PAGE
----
“Expect the best, but plan for the worst” is advice you’ve probably given your clients for years. But what happens when the worst is worse than their most awful fears?
For many people in the Northeast, the deadly storm surge of 90-mph Hurricane Sandy and the nor’easter in its aftermath exceeded all expectations of hardship and sacrifice. Dozens died, hundreds lost their homes, and millions were left in the cold and dark.
At times of trauma like this, people tend to revert to their primitive survival mode. If your clients have been suffering from similar loss and damage of any kind, here are some suggestions on how to handle unusual behavior that may spring from their storm urges.
A client couple I work with has been struggling diligently to pay off debt they incurred when their child needed surgery. Last August, the wife was so moved by the suffering of Hurricane Isaac victims that she put a big donation to the Red Cross on her credit card. Although her husband feels bad for the victims, he is livid at her spontaneous decision. She is upset and resents his attitude. How can I help them get back on track financially and emotionally?
Stress and trauma often cause both partners in a relationship to stop communicating well. To navigate the intense emotions the wife’s gift has aroused, I would suggest that you meet with her and her husband separately, perhaps with the support of a psychotherapist or coach.
In addition to feeling betrayed by his spouse’s unilateral decision-making, the husband probably has a sense of being abandoned because she put caring for strangers over her own family’s well-being. I would not be surprised if he also feels guilty, at least to some extent, for being angry with her generosity.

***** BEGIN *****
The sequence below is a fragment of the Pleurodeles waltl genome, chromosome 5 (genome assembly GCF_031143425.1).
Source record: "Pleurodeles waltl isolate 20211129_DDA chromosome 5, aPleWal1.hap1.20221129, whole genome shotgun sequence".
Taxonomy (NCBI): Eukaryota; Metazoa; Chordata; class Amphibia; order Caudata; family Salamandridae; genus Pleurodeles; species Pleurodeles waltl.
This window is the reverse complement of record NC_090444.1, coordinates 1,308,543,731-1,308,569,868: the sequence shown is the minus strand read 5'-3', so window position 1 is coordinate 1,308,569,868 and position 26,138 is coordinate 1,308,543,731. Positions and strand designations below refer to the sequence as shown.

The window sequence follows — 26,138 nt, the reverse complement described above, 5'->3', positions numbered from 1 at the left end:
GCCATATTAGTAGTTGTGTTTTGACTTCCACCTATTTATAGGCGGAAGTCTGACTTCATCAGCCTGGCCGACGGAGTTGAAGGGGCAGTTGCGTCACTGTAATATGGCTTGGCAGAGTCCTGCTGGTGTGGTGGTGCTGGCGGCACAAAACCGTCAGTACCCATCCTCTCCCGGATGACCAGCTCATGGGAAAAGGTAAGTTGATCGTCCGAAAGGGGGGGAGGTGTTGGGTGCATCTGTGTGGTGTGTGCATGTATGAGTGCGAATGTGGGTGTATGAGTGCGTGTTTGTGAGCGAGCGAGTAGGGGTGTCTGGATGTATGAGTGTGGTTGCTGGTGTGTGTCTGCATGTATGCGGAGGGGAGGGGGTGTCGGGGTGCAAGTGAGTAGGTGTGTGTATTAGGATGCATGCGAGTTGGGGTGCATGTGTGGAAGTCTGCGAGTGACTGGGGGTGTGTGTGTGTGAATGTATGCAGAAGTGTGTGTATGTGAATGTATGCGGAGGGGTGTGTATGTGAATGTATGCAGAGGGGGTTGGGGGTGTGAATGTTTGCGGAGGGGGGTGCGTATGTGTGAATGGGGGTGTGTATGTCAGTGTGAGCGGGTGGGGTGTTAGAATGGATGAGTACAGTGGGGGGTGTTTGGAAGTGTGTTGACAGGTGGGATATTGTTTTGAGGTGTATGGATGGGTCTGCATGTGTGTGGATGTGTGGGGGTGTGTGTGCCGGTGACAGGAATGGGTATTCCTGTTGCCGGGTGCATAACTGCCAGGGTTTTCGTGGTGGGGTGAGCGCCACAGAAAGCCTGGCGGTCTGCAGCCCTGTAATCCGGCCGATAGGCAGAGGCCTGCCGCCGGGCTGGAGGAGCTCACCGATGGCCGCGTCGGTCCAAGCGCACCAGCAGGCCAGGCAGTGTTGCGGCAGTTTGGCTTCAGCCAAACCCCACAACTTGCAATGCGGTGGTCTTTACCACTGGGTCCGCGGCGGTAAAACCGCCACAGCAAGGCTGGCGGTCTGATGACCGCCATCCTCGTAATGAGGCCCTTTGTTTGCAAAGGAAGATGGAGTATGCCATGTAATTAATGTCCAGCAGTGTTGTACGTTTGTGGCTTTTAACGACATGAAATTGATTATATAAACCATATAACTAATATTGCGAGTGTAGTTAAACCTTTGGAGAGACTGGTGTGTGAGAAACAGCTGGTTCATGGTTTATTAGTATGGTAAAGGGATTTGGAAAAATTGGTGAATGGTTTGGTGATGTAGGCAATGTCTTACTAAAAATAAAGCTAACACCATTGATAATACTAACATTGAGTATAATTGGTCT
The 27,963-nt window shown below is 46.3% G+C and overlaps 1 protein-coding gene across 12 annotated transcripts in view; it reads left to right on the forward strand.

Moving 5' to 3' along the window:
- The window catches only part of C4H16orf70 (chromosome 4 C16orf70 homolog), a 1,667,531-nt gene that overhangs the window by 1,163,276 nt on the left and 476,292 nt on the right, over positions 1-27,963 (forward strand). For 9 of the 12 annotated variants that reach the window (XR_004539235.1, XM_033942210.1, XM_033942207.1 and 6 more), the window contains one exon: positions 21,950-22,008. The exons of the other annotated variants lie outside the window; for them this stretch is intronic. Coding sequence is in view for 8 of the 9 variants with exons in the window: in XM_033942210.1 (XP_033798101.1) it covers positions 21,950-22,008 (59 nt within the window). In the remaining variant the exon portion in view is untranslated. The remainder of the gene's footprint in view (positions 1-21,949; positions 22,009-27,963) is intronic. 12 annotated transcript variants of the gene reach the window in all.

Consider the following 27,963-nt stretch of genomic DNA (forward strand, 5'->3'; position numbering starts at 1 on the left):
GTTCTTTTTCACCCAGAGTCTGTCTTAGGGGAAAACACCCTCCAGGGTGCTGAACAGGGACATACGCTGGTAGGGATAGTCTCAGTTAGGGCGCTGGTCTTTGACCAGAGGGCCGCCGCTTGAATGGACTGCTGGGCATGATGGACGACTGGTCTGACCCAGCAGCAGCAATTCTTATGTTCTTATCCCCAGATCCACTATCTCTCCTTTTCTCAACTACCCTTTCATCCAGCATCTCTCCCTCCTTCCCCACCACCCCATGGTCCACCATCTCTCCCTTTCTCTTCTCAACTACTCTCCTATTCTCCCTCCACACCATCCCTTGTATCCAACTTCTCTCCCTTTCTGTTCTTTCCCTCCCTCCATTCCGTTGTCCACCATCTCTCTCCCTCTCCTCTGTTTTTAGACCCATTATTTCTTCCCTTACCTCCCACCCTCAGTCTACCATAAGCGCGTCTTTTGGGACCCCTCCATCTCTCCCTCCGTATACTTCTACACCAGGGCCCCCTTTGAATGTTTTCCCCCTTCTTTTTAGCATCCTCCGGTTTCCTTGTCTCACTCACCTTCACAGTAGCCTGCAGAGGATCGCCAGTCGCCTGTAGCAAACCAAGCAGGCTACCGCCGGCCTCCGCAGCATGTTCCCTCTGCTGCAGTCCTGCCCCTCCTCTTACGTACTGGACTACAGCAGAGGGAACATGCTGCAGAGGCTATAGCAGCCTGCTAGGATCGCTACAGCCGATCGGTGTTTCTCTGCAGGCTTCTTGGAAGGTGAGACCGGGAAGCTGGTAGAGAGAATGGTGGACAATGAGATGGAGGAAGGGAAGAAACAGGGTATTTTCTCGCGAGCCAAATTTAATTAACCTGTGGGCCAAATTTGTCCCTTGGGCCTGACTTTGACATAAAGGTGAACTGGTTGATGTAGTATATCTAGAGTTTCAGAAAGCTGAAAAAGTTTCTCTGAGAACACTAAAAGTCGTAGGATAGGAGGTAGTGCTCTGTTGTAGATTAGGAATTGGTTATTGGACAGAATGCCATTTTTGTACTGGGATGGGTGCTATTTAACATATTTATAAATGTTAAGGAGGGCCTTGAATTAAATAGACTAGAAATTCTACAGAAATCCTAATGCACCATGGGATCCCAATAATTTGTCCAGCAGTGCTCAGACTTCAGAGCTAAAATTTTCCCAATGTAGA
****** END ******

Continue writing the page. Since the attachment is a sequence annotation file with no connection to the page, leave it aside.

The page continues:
You may find that the wife feels survivor guilt and simply wanted to help any way she could. Her decision to donate perhaps more than they could afford was made while she was in her primitive-survival stress mode. In other words, she wasn’t calm or rational enough to think how her choice might affect the family’s financial stability.
From a practical standpoint, you could also gently mention the downside of putting a charitable contribution on a credit card. As I was reminded by my friend Gerri Detweiler, director of consumer education for Credit.com, “While the donation is going to help hurricane victims, the interest these clients pay will just go to the bank. It might be helpful for her to understand that once their old medical debt is paid off, she’ll be able to give more to the causes she believes in.”
Try to focus on empathizing with each partner’s perspective. If you can help them gradually open up to each other’s feelings and show them how to repair the damage to their finances, I wager they will be able to rebuild their connection and move forward as a couple.
A client of mine was so alarmed by Hurricane Sandy that he bought a $6,000 standby generator. His wife wasn’t happy about the cost, but agreed that it would be important to have power if the electricity failed. However, the storm surge was so massive that it reached their home and destroyed the generator. While there was some damage to the house, his wife only seems to care about the generator. What would you advise to help mend fences between them?
A few sessions with a good therapist would help this couple share their deep feelings: her anger, disappointment and anxiety; and his shame and humiliation about having made an expensive decision that ended badly.
If they won’t seek this kind of counseling and you’re willing to be a true “therapeutic educator,” you might step in. I’d begin by sitting down with each of them individually, so they can air their feelings without becoming defensive in their mate’s presence. Then I’d get them both together to see if you can help them build a bridge back to one another.
Remind them that a trauma like the imminent arrival of a deadly storm will put most people into their stress mode, which is at least somewhat dysfunctional. The wife feels upset by having wasted so much money on top of the other losses and peace of mind that they suffered. Her husband’s impulse to buy the generator came from his deep desire, as the family “hunter” and provider, to protect his loved ones. Of course hindsight is 20-20, but the wife would surely agree that there’s no way he could have predicted what happened.